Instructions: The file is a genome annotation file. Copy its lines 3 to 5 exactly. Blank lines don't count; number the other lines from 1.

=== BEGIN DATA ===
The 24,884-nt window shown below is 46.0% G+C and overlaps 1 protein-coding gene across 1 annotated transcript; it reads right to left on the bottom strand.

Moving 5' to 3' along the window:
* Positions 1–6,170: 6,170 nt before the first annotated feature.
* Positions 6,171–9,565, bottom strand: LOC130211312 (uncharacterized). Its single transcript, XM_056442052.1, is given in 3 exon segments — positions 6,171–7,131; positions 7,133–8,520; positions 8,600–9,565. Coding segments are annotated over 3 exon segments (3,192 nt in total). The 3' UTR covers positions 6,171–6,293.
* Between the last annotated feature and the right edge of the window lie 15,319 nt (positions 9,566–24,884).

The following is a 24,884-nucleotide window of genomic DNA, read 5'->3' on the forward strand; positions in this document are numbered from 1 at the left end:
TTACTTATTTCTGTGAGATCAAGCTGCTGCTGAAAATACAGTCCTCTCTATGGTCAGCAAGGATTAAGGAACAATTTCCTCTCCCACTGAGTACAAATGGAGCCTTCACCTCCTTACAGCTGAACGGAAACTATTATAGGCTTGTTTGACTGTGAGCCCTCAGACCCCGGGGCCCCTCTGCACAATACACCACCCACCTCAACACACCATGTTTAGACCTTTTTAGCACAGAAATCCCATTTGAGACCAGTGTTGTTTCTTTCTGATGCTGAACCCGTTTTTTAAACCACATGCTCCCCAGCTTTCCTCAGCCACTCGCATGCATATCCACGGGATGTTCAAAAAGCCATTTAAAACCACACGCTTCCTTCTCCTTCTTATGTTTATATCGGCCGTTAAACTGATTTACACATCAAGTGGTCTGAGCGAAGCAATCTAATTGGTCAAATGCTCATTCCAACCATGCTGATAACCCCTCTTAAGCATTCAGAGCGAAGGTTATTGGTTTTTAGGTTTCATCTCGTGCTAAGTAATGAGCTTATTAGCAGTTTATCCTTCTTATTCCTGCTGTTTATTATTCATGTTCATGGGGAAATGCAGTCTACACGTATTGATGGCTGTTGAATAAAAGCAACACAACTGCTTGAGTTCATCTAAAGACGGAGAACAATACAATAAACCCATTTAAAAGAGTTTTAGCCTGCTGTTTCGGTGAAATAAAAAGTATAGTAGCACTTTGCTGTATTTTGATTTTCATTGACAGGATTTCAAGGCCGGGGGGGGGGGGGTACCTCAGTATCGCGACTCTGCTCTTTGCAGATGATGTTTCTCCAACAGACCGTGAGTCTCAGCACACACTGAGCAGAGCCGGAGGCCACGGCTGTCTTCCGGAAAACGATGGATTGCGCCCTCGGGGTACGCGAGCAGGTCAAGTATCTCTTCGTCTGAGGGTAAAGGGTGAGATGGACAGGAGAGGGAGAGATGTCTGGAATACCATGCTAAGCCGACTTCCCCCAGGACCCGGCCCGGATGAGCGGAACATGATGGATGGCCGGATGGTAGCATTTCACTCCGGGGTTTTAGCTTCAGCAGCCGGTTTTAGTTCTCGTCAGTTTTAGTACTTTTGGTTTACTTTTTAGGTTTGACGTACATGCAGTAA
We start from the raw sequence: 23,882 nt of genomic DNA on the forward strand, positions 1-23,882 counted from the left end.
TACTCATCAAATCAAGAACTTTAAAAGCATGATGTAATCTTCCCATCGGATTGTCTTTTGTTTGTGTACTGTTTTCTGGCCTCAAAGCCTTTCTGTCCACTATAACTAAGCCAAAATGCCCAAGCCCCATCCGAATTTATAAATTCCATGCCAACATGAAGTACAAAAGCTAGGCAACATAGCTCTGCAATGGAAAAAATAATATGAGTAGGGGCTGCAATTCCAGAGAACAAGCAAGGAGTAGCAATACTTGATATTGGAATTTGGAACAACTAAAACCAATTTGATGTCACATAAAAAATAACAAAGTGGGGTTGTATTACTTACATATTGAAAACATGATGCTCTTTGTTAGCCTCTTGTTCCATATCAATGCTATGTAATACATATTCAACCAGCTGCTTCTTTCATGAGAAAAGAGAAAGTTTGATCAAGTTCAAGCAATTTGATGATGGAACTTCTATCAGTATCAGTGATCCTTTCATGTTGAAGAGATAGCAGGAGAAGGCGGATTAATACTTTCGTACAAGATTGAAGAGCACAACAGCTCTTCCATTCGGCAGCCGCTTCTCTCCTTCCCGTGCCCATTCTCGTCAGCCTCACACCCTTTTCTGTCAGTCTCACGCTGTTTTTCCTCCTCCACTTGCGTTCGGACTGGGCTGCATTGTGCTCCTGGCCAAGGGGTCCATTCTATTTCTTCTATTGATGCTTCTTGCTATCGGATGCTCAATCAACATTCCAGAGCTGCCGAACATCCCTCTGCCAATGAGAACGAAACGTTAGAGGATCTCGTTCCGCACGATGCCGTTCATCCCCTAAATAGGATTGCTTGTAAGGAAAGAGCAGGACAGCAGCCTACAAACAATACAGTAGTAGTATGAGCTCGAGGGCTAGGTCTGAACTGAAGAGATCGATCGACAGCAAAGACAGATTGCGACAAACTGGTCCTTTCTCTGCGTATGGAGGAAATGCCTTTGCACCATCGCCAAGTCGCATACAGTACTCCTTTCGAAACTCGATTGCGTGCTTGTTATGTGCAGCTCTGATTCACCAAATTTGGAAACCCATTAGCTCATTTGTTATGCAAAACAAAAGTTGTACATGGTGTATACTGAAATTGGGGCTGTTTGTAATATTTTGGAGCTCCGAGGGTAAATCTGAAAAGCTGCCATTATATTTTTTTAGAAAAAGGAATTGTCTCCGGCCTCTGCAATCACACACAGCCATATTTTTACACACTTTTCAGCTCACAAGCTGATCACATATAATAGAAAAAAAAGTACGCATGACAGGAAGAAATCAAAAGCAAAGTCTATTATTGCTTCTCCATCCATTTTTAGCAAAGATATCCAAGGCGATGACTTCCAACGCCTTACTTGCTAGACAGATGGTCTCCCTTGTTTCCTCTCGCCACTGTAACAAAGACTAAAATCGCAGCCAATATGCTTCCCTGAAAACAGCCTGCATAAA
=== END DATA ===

* Positions 1–6,170: 6,170 nt before the first annotated feature.
* Positions 6,171–9,565, bottom strand: LOC130211312 (uncharacterized). Its single transcript, XM_056442052.1, is given in 3 exon segments — positions 6,171–7,131; positions 7,133–8,520; positions 8,600–9,565. Coding segments are annotated over 3 exon segments (3,192 nt in total). The 3' UTR covers positions 6,171–6,293.
* Between the last annotated feature and the right edge of the window lie 15,319 nt (positions 9,566–24,884).